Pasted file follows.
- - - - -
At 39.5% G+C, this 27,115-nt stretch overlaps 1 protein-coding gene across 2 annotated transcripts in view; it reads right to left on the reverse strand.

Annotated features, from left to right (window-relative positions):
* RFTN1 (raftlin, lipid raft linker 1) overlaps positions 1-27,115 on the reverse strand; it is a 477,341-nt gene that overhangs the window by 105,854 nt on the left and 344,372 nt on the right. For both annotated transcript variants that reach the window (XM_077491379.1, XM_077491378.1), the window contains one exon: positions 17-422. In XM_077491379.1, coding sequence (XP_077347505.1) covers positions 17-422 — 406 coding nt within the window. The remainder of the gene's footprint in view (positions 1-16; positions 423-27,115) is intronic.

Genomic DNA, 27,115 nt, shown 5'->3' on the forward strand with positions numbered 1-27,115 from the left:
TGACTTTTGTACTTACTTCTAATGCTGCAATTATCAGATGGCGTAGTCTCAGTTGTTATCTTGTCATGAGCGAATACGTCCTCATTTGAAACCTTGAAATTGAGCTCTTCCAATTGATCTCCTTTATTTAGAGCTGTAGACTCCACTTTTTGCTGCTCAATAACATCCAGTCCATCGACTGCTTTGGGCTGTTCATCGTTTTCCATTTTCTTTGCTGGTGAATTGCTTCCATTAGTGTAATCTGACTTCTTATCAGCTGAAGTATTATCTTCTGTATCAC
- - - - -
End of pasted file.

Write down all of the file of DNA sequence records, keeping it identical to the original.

At 39.5% G+C, this 27,115-nt stretch overlaps 1 protein-coding gene across 2 annotated transcripts in view; it reads right to left on the reverse strand.

Annotated features, from left to right (window-relative positions):
* RFTN1 (raftlin, lipid raft linker 1) overlaps positions 1-27,115 on the reverse strand; it is a 477,341-nt gene that overhangs the window by 105,854 nt on the left and 344,372 nt on the right. For both annotated transcript variants that reach the window (XM_077491379.1, XM_077491378.1), the window contains one exon: positions 17-422. In XM_077491379.1, coding sequence (XP_077347505.1) covers positions 17-422 — 406 coding nt within the window. The remainder of the gene's footprint in view (positions 1-16; positions 423-27,115) is intronic.

Genomic DNA, 27,115 nt, shown 5'->3' on the forward strand with positions numbered 1-27,115 from the left:
TGACTTTTGTACTTACTTCTAATGCTGCAATTATCAGATGGCGTAGTCTCAGTTGTTATCTTGTCATGAGCGAATACGTCCTCATTTGAAACCTTGAAATTGAGCTCTTCCAATTGATCTCCTTTATTTAGAGCTGTAGACTCCACTTTTTGCTGCTCAATAACATCCAGTCCATCGACTGCTTTGGGCTGTTCATCGTTTTCCATTTTCTTTGCTGGTGAATTGCTTCCATTAGTGTAATCTGACTTCTTATCAGCTGAAGTATTATCTTCTGTATCAC